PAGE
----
John Milton Quotes
''To be blind is not miserable; not to be able to bear blindness, that is miserable.''John Milton (1608-1674), British poet. Second Defence (1654). Milton's sight was impaired from 1644, his blindness becoming complete in the winter of 1651-1652.
''Let not England forget her precedence of teaching nations how to live.''John Milton (1608-1674), British poet. The Doctrine and Discipline of Divorce, "To the Parliament of England," (1643).
''Truth ... never comes into the world but like a Bastard, to the ignominy of him that brought her forth.''John Milton (1608-1674), British poet. The Doctrine and Discipline of Divorce, introduction (1643).
''Beholding the bright countenance of truth in the quiet and still air of delightful studies.''John Milton (1608-1674), British poet. The Reason of Church Government, Introduction to bk. 2 (1642).
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On His Blindness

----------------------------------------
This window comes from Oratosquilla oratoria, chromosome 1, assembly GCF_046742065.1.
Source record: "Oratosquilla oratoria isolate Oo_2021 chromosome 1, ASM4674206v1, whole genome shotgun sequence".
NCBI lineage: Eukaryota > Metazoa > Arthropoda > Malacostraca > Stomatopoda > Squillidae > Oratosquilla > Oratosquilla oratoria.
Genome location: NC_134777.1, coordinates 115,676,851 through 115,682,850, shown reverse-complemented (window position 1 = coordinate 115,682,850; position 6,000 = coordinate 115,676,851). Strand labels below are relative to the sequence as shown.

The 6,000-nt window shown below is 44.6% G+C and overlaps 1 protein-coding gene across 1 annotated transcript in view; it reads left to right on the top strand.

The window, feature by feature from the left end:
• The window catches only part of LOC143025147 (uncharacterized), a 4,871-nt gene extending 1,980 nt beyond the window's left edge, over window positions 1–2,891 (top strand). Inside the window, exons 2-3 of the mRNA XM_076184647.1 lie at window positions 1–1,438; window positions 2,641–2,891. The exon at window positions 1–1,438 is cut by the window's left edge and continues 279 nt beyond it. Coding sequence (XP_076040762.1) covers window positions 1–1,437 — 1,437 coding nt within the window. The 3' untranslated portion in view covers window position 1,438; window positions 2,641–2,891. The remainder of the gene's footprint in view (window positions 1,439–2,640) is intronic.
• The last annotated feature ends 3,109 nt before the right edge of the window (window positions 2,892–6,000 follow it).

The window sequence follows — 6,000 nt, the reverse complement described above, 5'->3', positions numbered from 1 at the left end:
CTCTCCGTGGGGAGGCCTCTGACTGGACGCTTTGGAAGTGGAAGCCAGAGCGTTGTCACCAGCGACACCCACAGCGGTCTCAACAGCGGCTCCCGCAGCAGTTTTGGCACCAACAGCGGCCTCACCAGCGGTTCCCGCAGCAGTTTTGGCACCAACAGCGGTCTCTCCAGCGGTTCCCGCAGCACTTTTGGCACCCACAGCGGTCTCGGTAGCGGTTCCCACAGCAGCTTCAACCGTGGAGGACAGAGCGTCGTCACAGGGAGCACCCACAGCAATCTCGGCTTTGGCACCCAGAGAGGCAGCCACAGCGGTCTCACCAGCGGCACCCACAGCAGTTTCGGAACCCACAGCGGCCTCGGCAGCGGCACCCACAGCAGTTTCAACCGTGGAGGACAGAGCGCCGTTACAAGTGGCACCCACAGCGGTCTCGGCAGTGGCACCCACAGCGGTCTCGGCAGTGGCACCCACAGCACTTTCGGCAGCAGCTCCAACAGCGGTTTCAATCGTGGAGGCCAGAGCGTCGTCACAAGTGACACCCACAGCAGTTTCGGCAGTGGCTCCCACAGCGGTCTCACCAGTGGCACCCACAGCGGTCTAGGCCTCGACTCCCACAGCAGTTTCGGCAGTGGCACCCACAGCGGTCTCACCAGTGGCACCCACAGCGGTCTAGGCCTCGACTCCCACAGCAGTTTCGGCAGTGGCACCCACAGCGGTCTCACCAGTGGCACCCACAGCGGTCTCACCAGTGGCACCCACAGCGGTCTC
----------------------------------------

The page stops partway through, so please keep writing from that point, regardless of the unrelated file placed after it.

When I consider how my light is spent
Ere half my days in this dark world and wide,
And that one talent which is death to hide
Lodg'd with me useless, though my soul more bent
To serve therewith my Maker, and present
My true account, lest he returning chide,
"Doth God exact day-labour, light denied?"
I fondly ask. But Patience, to prevent
That murmur, soon replies: "God doth not need
Either man's work or his own gifts: who best
Bear his mild yoke, they serve him best. His state
Is kingly; thousands at his bidding speed
And post o'er land and ocean without ...
To The Same
Cyriack, this three years’ day these eyes, though clear,
To outward view, of blemish or of spot,
Bereft of light, their seeing have forgot;
Nor to their idle orbs doth sight appear
Of sun, or moon, or star, throughout the year,
Or man, or woman. Yet I argue not
Against Heaven’s hand or will, nor bate a jot
Of heart or hope, but still bear up and steer
Right onward. What supports me, dost thou ask?